Finance ministers and central bankers from around the world will discuss new regulations for cryptocurrencies at this week’s G20 summit in Buenos Aires.
Amid global concerns that cryptocurrencies may be used for criminal purposes and money laundering, the G20 summit has highlighted for a discussion to be held on these viewpoints. These could include regulatory measures such as the UK Financial Conduct Authority’s (FCA) decision last week to issue a license to US crypto exchange Coinbase. Coinbase’s e-money license from the FCA was an endorsement that its business meets specific anti-money laundering and processing standards.
The policymakers are most likely to focus their discussions on consumer protection issues and anti-money laundering measures, which are currently absent from this market. This sentiment was echoed by Thomas Hulme, a law firm solicitor in London:
“In the last month, there have been several examples of government and regulatory actions towards cryptocurrencies. This shows acknowledgment that cryptocurrencies and blockchain have a potential to be used in a positive and productive way but also that the illegal activity within cryptocurrencies needs to be addressed,” Official Letter acknowledges cryptocurrencies as “Not a threat”.
Global Leaders to Discuss Merits of Cryptocurrencies
On the 18th of March, Financial Stability board member Mark Carney published a letter which stated that the organization does not see the tech of blockchain as a threat. The letter also stated how FSB’s initial assessment concluded that cryptocurrencies do not pose an inherent risk to the global financial markets. The potential lack of threat of cryptocurrencies can be attributed to the small size of cryptocurrencies to the vast global market.
Carney wrote: “Even at their recent peak, their (cryptocurrencies) combined global market value was less than 1% of global GDP,” he continued. “In comparison, just prior to the global financial crisis (in 2008), the notional value of credit default swaps was 100 percent of global GDP.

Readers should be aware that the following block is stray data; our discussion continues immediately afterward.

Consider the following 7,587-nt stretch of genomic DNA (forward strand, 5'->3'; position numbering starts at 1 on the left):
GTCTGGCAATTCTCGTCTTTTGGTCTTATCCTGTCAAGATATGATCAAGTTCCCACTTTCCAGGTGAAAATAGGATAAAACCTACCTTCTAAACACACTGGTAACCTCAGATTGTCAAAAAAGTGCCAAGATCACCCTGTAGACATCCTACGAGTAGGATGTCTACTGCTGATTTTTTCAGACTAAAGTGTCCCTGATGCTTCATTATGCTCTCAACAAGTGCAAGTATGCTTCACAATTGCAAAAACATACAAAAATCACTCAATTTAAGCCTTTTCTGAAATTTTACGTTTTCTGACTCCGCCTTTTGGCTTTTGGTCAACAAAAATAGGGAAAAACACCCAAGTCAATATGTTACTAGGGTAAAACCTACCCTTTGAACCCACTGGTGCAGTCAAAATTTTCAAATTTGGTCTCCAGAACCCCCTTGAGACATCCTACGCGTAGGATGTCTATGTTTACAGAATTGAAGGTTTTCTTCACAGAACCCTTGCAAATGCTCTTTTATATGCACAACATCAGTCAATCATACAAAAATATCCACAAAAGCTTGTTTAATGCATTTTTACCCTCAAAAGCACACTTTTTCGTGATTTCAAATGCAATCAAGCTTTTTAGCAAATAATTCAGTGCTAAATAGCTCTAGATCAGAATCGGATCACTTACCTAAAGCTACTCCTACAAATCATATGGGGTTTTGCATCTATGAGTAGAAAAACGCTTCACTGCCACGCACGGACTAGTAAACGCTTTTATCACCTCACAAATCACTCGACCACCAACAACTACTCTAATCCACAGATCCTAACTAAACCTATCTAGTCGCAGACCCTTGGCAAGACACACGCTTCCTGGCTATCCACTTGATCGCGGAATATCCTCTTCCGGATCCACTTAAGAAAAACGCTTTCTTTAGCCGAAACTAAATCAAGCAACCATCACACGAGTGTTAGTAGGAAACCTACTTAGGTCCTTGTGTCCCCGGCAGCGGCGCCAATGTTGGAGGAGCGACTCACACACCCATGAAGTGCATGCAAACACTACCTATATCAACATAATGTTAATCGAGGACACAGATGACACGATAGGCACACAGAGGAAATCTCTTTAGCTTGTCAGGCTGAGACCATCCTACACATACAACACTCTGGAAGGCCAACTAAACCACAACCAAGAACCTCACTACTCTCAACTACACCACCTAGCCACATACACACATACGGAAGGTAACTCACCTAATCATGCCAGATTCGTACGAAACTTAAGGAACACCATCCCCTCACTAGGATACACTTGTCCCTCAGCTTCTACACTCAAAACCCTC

Cryptocurrencies are not direct substitutes for money, and their small size does not affect the real economy and other financial transactions. Hence, they have limited linkages to the rest of the financial markets.
Carney had previously commented on the limited impact that cryptocurrencies pose on the worldwide market. However, this letter offers a window into where the discussions around this area may head to at the G20 meeting this week. According to reports, official meetings on Monday and Tuesday shall involve the “important” agenda of Cryptocurrencies. The officials hope to reach a “common response” with regards to the topic.
Carney’s letter also acknowledged the world’s major economies, U.S, Japan, France, among others, who have voiced concerns and responses towards cryptocurrency speculation and blockchain technology. Japanese officials had recently expressed an interest in joining forces with other countries for anti-money laundering measures involving cryptocurrencies.
Amidst the world leaders voicing opinions and debating the aspects of cryptocurrency. We at BTCManager believe that regulation is inevitable, and cryptocurrency is here to stay. The only way this industry would grow is with unified global governance support, even if it goes against the completed decentralized ideology of cryptocurrency in the first place.